Business Case for Radio Frequency Identification (RFID) in Communications Service Provider Warehouses
|Publication Date:||1 June 2017|
This document covers Radio Frequency Identification (RFID) in communications service providers' warehouses. Part two of this business case will address RFID in communications service providers' distribution hubs/central offices. Communications service providers are continually looking for new processes and technologies to improve managing material within their warehouse(s). Automatic Identification and Data Capture (AIDC) technologies have provided increased efficiencies in the past through use of bar codes and two dimensional (2D) symbols for picking, processing shipments, handling receipts, and managing inventory.
The Alliance for Telecommunications Industry Solutions (ATIS) AIDC Committee has studied current warehouse processes and related processes of handling assets1 that move between warehouses and distribution centers. This guideline covers estimated projected benefits of migrating and incorporating RFID usage in these processes. The details and results of this study are included in this report.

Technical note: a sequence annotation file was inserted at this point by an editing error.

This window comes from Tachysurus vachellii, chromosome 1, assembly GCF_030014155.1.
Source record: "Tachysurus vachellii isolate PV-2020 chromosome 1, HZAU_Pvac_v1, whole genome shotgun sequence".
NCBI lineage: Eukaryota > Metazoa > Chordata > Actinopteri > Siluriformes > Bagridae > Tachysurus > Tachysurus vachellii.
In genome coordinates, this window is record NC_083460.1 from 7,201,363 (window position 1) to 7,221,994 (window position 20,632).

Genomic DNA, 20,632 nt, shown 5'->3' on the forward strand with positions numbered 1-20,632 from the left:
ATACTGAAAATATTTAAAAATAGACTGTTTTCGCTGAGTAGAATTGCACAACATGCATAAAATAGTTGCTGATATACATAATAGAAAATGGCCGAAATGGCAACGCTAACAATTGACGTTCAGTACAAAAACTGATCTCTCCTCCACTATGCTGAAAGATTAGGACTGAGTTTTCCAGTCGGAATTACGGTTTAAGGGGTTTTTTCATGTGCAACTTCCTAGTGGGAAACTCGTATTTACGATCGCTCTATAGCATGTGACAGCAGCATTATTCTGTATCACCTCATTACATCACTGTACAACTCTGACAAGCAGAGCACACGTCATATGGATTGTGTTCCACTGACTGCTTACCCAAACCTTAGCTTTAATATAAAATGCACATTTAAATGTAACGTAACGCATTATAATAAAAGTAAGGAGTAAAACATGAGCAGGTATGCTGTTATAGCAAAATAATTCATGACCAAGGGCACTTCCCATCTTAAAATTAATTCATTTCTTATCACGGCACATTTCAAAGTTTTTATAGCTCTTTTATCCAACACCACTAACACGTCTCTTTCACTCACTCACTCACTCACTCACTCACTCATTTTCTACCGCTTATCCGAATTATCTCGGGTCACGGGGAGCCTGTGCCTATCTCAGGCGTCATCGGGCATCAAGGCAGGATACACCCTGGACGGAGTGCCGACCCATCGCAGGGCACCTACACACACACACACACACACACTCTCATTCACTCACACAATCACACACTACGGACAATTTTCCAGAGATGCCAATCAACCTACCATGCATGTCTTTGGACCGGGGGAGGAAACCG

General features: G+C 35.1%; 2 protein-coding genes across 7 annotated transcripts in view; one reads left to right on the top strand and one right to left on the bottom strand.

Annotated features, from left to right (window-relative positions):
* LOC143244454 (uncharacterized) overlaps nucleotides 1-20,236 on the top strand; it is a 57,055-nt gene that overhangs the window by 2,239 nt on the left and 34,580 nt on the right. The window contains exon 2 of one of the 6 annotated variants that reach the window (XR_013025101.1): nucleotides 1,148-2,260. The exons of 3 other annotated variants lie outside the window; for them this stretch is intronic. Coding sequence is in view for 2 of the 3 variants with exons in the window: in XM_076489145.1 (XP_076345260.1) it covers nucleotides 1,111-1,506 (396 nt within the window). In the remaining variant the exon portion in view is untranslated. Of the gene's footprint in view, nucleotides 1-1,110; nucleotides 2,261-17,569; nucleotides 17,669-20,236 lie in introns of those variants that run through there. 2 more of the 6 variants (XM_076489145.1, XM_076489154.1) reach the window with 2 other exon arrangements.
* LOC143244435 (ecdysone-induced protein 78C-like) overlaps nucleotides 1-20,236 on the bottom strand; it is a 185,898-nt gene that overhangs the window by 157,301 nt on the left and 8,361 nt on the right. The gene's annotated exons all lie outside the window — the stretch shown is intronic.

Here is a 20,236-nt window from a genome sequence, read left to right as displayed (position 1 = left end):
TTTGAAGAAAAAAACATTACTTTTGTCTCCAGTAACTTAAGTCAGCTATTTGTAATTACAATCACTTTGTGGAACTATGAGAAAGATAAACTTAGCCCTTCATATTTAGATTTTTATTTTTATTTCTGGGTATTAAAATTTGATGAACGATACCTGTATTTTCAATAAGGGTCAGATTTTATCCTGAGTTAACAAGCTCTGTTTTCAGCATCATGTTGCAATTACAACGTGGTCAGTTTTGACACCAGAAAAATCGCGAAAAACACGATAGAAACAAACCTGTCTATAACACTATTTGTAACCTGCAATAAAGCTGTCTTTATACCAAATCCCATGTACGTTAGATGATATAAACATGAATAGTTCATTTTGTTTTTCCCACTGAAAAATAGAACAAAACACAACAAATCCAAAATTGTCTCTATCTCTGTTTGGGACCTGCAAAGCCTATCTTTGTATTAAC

This document is not restricted to the telecommunications industry and is intended for a broader audience use so that if RFID becomes a common practice, the issues that are defined are for all types of customers who provide communications assets and services.
This study seeks to determine the feasibility of using RFID for managing plug-in circuit cards and other network equipment in a warehouse and its movement within a supply chain. It seeks to determine if there is an incremental benefit over the current processes that use bar code readers, which support linear bar code labels and current practices that include 2D labels.
NOTE: RFID is not seen as a replacement for human readable and other machine-readable symbols, but it can be a complementary solution if found beneficial. Similarly, linear bar codes never replaced plain text marking and 2D is more of an enhancement than a replacement for linear barcodes - especially on packages in open supply chains. A new marking technology typically adds on to the existing technologies. Redundancy of other AIDC technologies is an effective tool for supply chain shipping and receiving package label applications that are at various stages of AIDC maturity/improvement